Bad luck to say "Thanks" for a plant

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Chameleon (Houttuynia cordata 'Chameleon') should be the poster child for Run Amuck perennials. It's fooled so many gardeners. We say: Yes, it's pretty, but if someone offers you a start, don't put it in your garden. Put it in a pot in a pond and maybe -- just maybe -- it won't get loose and you can continue to think well of the giver. 

It's bad luck to say 'Thank you' for a plant.
Better to say, 'I'll think of you when I see it.'


One proof of this is in the invasive nature of some perennials. These are plants that make so much of themselves, so quickly that they are the type most often given away.

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Run-amuck perennials

Beware these gifts. Quarantine gift plants!

Perennials to avoid

Why invasive perennials become gifts, why they're sold. Experts' explanations.

Eradicating an invasive plant: Weeding out running perennials

You can add runners to our list; regarding spreaders by seed


Caution and quarantine are in order

Gardeners are probably the most generous people in the world, so it's more the shame that their gift plants sometimes go very wrong. So wrong that the common lore is, "It's bad luck to say thanks for a plant."

Some plants spread underground so quickly that the term "running root" acquires new depth -- pun intended. Others are not so fast or deep but still difficult to restrain. Some compound their wandering with deviousness, such as owning roots both good at regenerating and thin enough or so well camouflaged that they defy even the most fastidious eradication effort.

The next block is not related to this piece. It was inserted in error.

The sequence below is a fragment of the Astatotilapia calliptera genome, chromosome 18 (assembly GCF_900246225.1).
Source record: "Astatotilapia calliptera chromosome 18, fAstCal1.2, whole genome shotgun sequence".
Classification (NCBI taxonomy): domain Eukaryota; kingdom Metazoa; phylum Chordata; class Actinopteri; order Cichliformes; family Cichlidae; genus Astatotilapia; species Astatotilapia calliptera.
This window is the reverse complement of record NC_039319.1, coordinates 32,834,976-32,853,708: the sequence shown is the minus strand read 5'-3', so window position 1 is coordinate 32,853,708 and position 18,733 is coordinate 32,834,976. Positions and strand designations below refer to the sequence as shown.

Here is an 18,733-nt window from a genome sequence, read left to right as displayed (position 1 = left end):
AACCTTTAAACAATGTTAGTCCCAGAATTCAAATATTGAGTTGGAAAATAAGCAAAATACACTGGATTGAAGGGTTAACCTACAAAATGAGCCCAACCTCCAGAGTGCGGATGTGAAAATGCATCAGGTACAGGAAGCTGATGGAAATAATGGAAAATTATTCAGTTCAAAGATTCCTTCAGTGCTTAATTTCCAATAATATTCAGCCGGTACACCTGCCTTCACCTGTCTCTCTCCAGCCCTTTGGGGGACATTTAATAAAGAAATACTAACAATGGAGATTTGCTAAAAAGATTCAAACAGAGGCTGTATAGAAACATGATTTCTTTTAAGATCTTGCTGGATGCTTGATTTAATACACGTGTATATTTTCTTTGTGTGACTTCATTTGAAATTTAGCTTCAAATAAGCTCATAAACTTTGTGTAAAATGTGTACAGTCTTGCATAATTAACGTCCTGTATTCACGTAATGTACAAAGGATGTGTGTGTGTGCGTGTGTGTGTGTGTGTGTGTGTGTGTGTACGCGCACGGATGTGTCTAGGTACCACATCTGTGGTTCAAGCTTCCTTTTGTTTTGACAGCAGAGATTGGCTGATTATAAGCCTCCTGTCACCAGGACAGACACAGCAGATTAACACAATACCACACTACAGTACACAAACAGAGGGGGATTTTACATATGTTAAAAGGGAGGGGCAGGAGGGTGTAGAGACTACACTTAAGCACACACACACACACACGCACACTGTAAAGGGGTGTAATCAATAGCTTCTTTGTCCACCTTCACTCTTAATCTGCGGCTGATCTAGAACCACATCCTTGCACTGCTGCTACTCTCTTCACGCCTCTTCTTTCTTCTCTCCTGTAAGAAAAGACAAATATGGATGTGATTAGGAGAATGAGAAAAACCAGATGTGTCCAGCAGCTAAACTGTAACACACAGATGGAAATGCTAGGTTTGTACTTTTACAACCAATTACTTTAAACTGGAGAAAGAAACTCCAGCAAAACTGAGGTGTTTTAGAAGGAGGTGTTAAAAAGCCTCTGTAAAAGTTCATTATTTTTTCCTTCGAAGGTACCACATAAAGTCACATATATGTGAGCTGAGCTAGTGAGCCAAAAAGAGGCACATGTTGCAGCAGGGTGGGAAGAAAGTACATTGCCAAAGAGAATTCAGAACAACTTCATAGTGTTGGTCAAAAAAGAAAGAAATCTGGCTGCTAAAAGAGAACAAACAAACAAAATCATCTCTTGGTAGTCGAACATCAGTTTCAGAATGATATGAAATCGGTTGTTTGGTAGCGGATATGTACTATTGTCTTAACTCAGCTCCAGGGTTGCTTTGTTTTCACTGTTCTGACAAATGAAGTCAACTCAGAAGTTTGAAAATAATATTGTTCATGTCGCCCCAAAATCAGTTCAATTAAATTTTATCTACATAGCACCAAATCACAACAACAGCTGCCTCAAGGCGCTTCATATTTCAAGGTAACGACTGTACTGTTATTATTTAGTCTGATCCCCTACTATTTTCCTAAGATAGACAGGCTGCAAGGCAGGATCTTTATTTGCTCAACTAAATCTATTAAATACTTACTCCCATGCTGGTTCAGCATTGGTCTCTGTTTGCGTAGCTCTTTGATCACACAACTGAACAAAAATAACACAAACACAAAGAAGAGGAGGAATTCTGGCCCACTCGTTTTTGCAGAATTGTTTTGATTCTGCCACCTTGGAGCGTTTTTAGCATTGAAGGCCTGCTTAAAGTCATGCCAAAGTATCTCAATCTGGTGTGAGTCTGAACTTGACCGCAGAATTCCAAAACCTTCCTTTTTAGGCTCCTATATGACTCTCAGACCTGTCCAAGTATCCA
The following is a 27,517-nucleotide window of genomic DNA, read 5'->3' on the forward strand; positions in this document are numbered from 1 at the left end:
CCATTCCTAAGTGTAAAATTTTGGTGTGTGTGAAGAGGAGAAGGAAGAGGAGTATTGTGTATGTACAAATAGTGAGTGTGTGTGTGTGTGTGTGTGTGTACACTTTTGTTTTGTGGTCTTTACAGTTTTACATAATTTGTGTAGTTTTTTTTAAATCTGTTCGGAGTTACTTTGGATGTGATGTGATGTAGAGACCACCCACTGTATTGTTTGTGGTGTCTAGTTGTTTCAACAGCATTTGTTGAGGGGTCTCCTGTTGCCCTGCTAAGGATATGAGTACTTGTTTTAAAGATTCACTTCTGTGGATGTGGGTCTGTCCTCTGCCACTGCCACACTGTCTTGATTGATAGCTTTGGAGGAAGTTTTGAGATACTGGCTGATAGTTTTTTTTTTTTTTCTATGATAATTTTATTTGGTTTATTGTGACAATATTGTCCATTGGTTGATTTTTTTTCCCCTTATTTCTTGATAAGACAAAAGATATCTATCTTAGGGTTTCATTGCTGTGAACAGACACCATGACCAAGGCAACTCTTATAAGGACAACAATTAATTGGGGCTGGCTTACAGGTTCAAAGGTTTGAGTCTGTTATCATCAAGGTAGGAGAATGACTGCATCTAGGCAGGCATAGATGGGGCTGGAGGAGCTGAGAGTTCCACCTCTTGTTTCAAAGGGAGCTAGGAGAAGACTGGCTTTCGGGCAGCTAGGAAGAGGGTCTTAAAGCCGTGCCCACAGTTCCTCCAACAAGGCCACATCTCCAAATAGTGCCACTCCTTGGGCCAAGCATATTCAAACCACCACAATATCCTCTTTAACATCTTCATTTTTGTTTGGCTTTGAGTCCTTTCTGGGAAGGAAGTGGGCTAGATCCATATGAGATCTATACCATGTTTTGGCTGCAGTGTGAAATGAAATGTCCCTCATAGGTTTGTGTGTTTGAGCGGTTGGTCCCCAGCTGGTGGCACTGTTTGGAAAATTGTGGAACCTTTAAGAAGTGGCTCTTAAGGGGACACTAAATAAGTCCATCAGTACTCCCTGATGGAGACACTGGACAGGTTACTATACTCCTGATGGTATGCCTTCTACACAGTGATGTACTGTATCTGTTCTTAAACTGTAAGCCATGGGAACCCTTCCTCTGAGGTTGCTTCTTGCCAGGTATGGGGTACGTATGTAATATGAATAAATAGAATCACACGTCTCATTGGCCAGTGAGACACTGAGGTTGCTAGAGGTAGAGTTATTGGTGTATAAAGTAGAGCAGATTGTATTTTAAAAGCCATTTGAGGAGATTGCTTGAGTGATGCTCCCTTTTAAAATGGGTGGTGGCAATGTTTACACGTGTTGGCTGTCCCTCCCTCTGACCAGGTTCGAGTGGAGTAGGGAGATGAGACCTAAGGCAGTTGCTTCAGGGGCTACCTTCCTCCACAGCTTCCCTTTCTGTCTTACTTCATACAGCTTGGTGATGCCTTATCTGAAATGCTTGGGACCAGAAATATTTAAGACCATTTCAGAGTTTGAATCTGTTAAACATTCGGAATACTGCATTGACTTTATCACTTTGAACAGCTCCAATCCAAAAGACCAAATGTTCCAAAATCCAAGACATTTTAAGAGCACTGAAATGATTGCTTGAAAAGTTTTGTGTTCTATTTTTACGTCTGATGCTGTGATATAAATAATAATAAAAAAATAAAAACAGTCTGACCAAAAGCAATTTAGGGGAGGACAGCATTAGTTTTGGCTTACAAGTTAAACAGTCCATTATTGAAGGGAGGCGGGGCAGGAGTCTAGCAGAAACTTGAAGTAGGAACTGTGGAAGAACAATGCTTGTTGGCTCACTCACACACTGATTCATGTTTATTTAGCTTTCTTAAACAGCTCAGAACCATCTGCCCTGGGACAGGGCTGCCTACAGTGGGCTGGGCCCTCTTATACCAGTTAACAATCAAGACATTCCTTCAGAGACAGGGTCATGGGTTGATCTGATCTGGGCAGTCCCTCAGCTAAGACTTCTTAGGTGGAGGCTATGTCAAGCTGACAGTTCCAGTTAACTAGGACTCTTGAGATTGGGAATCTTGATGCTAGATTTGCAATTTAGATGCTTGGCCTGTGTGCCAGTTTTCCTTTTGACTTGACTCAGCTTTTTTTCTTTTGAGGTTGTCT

These are not weeds -- their appearance put them on our shopping list. Combine the gardener's quest for beauty and the behavior of these plants and you arrive at our recommended strategy: Quarantine gift plants.

Perennials to avoid if "invasive" is not your bag

The plants on our list are in alpha order by common name, since the scientific name rarely accompanies a plant passed over the fence or at a plant swap. That makes the list longer since some plants have multiple common names. We've cross referenced less common to more common names. Count the scientific names for the real total: 60 on this list.

Asterisks following the plant name indicate degree of invasiveness -- more asterisks, more trouble.

"Just wait!" following the plant name indicates species that may not run immediately.

"Bulb/corm" following the plant name means that not only roots but a storage organ must be removed. Sometimes the roots break easily from the bulb or corm and gardeners do not even realize they have not removed it all.

Ajuga (A. repens)
Artemisia ludoviciana 'Silver Queen'
bamboo (see yellow groove bamboo, see dwarf bamboo, see Mexican bamboo)
barren strawberry (Waldsteinia ternata)
bee balm (Monarda species)
bell towers (Campanula rapunculoides)*
bergamot (see bee balm)
birthwort  (Aristolochia clematitis)**
bishop's weed (Aegopodium podagraria and A. p. 'Variegatum')**
blackeye Susan (Rudbeckia fulgida var. sullivantii 'Goldsturm')*
bloodred geranium (Geranium sanguineum)*
blue lyme grass (Elymus arenarius, Leymus arenarius)**
blue mist  flower (see perennial ageratum)
Canada goldenrod (Solidago canadensis: also other running goldenrod species)*
canary reed grass (see ribbon grass)
Carolina lupine (Thermopsis caroliniana) Just wait!
chameleon plant (Houttuynia cordata 'Chameleon')*** Photos below.

HouttyniaRootFlN9752s.jpg HouttuyniaNRootN6926s.jpg
Chinese lantern (Physalis alkekengi)***
creeping buttercup (Ranunculus repens)***
creeping Jenny (Lysimachia nummularia and L. n. 'Aurea')
ditch lilies (Hemerocallis fulva)**
dogtooth violet (see trout lily)
dwarf bamboo (Sasa pygmaea)**
false dragonshead (see obedient plant)
fawn lily (see trout lily)
field milkweed (see milkweed)
field poppy (Papaver perennial species)
fringed loosestrife (Lysimachia ciliata)
gardener's garters (see ribbon grass)
garlic chives (Allium tuberosum) bulb/corm
golden coins (see creeping Jenny)